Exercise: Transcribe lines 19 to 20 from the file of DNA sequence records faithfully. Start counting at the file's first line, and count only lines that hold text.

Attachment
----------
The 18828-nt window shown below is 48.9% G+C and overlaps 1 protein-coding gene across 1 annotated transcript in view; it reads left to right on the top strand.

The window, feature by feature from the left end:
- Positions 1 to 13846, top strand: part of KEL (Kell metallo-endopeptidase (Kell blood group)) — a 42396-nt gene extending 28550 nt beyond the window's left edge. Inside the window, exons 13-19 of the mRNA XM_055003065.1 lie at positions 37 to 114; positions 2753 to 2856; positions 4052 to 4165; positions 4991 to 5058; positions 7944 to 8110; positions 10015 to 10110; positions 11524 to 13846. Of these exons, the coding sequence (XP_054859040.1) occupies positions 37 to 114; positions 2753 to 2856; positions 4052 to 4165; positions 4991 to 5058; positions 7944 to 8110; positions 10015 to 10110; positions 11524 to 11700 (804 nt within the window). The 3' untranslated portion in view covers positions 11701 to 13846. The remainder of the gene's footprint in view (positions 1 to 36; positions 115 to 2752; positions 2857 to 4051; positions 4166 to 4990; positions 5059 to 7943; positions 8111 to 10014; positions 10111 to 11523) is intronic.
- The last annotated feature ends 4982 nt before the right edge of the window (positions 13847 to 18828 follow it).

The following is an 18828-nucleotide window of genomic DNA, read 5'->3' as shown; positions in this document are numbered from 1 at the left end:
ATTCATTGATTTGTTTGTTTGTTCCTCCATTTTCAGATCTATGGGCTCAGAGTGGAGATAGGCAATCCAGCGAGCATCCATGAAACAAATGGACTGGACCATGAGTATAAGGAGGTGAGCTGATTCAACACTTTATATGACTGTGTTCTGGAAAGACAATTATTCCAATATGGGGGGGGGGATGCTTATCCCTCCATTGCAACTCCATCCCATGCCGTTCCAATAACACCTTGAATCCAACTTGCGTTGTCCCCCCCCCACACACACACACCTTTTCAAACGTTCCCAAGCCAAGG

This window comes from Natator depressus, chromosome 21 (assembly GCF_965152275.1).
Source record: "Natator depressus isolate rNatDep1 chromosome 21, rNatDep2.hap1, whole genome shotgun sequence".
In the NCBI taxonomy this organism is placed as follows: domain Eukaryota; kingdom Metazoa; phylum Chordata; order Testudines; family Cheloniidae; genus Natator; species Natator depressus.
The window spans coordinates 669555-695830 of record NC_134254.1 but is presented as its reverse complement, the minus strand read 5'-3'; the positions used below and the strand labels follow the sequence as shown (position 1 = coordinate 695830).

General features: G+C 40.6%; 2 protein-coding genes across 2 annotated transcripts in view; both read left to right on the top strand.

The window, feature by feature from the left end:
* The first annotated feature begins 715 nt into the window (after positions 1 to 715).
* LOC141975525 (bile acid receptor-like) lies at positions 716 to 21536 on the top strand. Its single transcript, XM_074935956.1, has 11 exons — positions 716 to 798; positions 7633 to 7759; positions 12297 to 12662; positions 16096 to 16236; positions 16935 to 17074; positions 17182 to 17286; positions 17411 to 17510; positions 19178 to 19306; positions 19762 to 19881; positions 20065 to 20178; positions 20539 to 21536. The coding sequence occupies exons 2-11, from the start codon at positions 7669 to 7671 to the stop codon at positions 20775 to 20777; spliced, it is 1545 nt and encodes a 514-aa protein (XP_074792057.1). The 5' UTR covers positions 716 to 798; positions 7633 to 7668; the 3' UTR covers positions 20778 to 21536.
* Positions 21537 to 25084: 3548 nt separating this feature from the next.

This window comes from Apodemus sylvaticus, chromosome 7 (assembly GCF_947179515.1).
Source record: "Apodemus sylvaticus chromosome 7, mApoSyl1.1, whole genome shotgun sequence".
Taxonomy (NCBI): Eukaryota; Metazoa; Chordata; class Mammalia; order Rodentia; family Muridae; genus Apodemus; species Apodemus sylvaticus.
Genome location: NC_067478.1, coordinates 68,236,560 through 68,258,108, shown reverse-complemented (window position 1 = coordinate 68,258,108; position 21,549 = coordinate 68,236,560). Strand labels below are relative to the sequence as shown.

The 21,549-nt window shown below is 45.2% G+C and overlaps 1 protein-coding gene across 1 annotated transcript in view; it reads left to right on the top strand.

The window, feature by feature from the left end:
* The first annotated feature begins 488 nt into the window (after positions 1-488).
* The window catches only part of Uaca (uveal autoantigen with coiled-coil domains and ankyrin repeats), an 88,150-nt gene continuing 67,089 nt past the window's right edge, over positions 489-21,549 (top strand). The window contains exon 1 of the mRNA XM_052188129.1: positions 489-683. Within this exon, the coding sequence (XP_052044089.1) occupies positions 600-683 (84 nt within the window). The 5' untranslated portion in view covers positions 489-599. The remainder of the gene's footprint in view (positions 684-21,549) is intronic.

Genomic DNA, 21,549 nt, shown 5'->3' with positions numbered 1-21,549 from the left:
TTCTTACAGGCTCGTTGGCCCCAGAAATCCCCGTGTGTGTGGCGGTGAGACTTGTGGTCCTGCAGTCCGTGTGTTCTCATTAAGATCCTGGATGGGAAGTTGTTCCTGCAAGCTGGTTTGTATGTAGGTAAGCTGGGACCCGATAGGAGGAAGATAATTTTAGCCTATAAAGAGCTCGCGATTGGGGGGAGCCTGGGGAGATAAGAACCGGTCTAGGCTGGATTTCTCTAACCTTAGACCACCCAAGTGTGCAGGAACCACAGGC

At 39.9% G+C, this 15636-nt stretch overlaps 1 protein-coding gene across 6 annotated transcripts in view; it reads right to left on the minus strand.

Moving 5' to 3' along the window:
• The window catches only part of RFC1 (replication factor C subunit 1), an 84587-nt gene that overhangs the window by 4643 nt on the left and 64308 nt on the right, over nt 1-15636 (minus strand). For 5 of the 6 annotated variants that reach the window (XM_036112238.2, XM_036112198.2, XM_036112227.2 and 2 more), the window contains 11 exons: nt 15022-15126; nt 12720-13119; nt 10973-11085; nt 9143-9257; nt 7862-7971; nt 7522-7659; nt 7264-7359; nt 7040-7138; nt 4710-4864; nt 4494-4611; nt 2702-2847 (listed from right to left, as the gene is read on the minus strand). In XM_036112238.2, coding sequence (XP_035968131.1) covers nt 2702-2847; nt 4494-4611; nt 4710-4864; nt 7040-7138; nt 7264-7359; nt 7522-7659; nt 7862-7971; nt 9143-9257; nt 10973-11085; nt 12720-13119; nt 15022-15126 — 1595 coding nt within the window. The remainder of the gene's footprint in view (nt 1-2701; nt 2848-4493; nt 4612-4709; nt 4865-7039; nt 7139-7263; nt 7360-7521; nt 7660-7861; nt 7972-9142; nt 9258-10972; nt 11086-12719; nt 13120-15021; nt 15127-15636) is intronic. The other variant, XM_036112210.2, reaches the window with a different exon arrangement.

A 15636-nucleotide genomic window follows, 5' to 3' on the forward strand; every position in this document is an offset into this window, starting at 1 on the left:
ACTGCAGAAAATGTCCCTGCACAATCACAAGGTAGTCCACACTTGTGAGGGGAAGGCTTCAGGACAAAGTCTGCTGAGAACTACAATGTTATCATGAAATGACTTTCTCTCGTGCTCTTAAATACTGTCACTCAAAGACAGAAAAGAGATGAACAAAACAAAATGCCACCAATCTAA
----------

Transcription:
Genome location: NC_067478.1, coordinates 68,236,560 through 68,258,108, shown reverse-complemented (window position 1 = coordinate 68,258,108; position 21,549 = coordinate 68,236,560). Strand labels below are relative to the sequence as shown.

The 21,549-nt window shown below is 45.2% G+C and overlaps 1 protein-coding gene across 1 annotated transcript in view; it reads left to right on the top strand.